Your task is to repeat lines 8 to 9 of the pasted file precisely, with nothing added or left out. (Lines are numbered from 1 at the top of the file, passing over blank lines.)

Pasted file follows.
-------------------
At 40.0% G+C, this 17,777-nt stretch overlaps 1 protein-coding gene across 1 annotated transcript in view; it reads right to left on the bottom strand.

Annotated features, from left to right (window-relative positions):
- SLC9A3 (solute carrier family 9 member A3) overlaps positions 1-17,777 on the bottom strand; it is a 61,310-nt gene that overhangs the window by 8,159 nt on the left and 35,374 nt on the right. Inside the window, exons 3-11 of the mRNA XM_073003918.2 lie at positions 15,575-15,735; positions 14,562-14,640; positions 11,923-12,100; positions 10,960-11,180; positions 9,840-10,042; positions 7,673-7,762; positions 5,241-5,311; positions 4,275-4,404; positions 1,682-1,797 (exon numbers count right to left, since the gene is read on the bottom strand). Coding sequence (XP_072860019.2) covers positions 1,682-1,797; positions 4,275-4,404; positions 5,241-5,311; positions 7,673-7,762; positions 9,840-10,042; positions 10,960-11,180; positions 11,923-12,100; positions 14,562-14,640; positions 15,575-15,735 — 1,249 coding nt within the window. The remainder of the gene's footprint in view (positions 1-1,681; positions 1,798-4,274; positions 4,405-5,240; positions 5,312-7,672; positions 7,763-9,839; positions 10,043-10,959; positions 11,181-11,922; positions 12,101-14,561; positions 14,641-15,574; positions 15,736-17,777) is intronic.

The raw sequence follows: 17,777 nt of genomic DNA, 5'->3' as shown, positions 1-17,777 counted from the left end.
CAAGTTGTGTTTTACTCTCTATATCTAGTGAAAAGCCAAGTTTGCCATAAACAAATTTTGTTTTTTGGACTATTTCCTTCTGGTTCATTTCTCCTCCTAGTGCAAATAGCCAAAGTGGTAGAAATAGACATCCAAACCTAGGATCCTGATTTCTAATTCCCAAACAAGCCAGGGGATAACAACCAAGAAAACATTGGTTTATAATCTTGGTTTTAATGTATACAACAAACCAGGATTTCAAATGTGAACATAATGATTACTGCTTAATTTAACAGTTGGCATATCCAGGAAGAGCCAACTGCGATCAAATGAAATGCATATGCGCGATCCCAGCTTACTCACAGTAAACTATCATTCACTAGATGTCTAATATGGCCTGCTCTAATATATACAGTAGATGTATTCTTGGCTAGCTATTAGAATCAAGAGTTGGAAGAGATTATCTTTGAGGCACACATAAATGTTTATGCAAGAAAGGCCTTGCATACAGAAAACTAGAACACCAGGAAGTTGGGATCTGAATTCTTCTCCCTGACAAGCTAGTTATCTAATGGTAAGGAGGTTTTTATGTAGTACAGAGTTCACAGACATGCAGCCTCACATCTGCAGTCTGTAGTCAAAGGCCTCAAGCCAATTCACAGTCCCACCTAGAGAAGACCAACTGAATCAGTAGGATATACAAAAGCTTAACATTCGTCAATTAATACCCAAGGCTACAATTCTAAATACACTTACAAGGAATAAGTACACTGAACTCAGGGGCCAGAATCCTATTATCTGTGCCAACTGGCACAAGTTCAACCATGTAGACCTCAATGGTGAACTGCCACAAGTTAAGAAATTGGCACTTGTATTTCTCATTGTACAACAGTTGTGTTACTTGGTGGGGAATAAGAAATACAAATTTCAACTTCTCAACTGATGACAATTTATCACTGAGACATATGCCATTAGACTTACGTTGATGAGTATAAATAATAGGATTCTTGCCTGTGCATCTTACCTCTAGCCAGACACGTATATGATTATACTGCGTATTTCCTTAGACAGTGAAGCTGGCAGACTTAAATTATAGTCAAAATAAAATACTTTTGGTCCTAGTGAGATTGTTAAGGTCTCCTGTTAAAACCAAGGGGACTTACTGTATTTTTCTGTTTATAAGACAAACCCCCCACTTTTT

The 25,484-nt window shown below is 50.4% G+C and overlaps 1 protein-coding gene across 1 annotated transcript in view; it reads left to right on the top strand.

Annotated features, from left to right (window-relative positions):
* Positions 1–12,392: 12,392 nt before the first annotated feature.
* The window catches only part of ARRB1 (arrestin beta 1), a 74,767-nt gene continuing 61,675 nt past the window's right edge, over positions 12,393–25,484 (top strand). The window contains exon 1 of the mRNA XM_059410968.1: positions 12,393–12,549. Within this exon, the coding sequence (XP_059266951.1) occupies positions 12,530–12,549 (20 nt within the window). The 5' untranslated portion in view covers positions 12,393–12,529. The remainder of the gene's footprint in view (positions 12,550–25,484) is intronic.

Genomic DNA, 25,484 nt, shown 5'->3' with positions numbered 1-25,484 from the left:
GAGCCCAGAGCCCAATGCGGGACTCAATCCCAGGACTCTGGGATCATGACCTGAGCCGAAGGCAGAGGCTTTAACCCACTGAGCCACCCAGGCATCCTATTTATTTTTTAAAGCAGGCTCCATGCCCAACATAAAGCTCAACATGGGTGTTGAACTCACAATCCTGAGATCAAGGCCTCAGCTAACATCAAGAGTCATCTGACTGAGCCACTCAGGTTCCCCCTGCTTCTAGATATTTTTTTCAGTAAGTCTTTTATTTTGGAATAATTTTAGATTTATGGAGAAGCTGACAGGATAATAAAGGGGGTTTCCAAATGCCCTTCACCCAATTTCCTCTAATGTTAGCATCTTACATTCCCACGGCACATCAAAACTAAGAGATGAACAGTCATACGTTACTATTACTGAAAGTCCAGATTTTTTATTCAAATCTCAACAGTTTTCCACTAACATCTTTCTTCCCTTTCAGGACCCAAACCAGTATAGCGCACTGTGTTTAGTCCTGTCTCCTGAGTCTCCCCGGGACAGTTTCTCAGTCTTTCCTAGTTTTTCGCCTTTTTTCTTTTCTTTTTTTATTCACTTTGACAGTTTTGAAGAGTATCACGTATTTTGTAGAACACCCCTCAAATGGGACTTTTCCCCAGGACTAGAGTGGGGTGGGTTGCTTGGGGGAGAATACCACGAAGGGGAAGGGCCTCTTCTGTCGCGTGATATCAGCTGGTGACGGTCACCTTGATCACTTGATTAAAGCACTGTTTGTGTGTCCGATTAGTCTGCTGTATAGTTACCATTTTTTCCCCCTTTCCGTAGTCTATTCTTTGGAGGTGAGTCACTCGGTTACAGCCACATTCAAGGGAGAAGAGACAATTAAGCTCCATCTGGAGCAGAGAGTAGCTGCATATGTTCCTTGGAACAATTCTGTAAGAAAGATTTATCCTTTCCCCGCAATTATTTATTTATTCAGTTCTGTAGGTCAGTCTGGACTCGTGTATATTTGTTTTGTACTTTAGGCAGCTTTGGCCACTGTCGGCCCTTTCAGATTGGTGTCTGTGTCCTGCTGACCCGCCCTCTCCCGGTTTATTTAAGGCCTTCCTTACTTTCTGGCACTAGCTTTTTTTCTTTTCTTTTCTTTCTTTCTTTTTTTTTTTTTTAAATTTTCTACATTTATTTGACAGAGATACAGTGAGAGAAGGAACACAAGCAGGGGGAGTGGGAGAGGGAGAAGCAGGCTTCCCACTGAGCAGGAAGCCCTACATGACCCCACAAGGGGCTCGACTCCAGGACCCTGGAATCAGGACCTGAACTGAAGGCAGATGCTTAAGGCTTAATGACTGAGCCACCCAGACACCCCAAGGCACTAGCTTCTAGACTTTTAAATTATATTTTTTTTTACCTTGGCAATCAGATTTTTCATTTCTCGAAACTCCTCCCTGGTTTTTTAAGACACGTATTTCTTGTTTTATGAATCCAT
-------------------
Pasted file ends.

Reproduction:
* Positions 1–12,392: 12,392 nt before the first annotated feature.
* The window catches only part of ARRB1 (arrestin beta 1), a 74,767-nt gene continuing 61,675 nt past the window's right edge, over positions 12,393–25,484 (top strand). The window contains exon 1 of the mRNA XM_059410968.1: positions 12,393–12,549. Within this exon, the coding sequence (XP_059266951.1) occupies positions 12,530–12,549 (20 nt within the window). The 5' untranslated portion in view covers positions 12,393–12,529. The remainder of the gene's footprint in view (positions 12,550–25,484) is intronic.